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I am trying to use the first individual BertSelfAttention layer for the BERT-base model, but the model I am loading from torch.hub seems to be different then the one used in hugginface transformers.models.bert.modeling_bert:

import torch, transformers

tokenizer = transformers.BertTokenizer.from_pretrained('bert-base-uncased', do_lower_case=True)
torch_model = torch.hub.load('huggingface/pytorch-transformers', 'model', 'bert-base-uncased')

inputs = tokenizer.encode_plus("Hello", "World", return_tensors='pt')

output_embedding = torch_model.embeddings(inputs['input_ids'], inputs['token_type_ids'])

output_self_attention = torch_model.encoder.layer[0].attention.self(output_embedding)[0]

# compare output with using the huggingface model directly
bert_self_attn = transformers.models.bert.modeling_bert.BertSelfAttention(torch_model.config) 

# transfer all parameters
bert_self_attn.load_state_dict(torch_model.encoder.layer[0].attention.self.state_dict())
# <All keys matched successfully>

output_self_attention2 = bert_self_attn(output_embedding)[0]
output_self_attention != output_self_attention2 # tensors are not equal?

Why is output_self_attention2 different from output_self_attention? I thought they would give the same output given the same input.

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  • $\begingroup$ The output from BertSelfAttention seems to be different each time. Is this because of the dropout layer? I thought dropout only affected the backward pass. $\endgroup$
    – Kevin
    May 5 at 18:37
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The problem is that you are using the models in training mode (the default mode), and the stochastic elements like dropout are active in training mode, therefore you obtain different results, not only between different models, but also on different runs of the same model.

You should invoke model.eval(), which makes some elements like dropout or batch normalization behave in inference mode, i.e. dropout is disabled altogether, batch-normalization uses the remembered statistics.

Also, it is better to avoid gradients being computed with torch.no_grad(), as you do not need them. The same effect can be achieved with torch.set_grad_enabled(False).


import torch, transformers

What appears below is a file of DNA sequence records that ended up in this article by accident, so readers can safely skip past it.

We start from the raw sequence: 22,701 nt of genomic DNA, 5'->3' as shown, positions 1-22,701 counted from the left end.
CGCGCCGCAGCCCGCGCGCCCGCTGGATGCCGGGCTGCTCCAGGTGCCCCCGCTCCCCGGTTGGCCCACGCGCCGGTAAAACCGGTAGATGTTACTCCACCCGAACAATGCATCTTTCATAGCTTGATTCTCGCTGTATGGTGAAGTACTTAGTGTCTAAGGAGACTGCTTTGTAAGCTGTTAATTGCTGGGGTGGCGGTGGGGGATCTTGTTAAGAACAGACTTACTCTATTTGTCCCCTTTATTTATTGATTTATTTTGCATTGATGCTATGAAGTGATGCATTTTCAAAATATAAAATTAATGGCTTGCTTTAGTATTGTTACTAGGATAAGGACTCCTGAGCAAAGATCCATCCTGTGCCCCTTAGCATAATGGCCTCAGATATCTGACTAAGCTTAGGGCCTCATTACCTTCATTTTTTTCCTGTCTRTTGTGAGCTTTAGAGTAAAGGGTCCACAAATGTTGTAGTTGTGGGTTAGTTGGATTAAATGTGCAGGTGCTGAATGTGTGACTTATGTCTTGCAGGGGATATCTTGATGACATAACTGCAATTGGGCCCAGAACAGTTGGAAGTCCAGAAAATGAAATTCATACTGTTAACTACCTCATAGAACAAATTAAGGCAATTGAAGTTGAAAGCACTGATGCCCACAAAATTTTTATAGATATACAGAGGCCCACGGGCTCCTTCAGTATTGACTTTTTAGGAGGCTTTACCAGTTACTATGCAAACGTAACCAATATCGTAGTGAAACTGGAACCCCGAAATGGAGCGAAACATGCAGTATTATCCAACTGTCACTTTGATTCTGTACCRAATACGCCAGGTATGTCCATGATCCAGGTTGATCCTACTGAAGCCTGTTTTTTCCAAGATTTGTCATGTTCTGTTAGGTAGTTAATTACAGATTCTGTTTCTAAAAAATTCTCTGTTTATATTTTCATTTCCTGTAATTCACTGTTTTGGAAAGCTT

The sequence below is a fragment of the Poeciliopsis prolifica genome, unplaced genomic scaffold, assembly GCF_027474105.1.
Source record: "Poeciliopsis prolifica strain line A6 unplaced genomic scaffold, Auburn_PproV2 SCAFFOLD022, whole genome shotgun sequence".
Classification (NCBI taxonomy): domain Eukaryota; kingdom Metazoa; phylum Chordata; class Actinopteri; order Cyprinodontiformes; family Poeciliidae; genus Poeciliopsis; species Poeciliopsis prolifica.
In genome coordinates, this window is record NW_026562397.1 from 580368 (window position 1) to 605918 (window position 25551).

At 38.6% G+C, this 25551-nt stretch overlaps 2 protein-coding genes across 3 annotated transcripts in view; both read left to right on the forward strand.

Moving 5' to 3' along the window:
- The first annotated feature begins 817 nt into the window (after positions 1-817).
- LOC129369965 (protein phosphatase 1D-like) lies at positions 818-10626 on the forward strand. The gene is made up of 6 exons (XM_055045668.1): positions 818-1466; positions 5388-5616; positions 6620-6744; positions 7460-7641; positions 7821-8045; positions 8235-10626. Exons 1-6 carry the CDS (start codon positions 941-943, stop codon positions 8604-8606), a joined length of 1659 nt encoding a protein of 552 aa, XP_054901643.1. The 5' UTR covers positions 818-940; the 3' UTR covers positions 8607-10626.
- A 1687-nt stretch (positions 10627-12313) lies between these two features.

torch.set_grad_enabled(False) # avoid wasting computation with gradients


tokenizer = transformers.BertTokenizer.from_pretrained('bert-base-uncased', do_lower_case=True)
torch_model = torch.hub.load('huggingface/pytorch-transformers', 'model', 'bert-base-uncased')

torch_model.eval() # <------ set model in inference mode  

inputs = tokenizer.encode_plus("Hello", "World", return_tensors='pt')
output_embedding = torch_model.embeddings(inputs['input_ids'], inputs['token_type_ids'])
output_self_attention = torch_model.encoder.layer[0].attention.self(output_embedding)[0]


# compare output with using the huggingface model directly
bert_self_attn = transformers.models.bert.modeling_bert.BertSelfAttention(torch_model.config) 
bert_self_attn.load_state_dict(torch_model.encoder.layer[0].attention.self.state_dict())

bert_self_attn.eval()  # <------ set model in inference mode  

output_self_attention2 = bert_self_attn(output_embedding)[0]
output_self_attention != output_self_attention2 # tensors are equal

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Setting dropout = 0.0 solves this issue:

torch_model.encoder.layer[0].attention.self.dropout.p = 0.0
bert_self_attn.dropout.p = 0.0

I thought that dropout was only used during the training process. Is the dropout in BERT different from conventional dropout layers?

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  • $\begingroup$ Please have a look at the answer I posted, which explains what the underlying problem is. $\endgroup$
    – noe
    May 5 at 19:25

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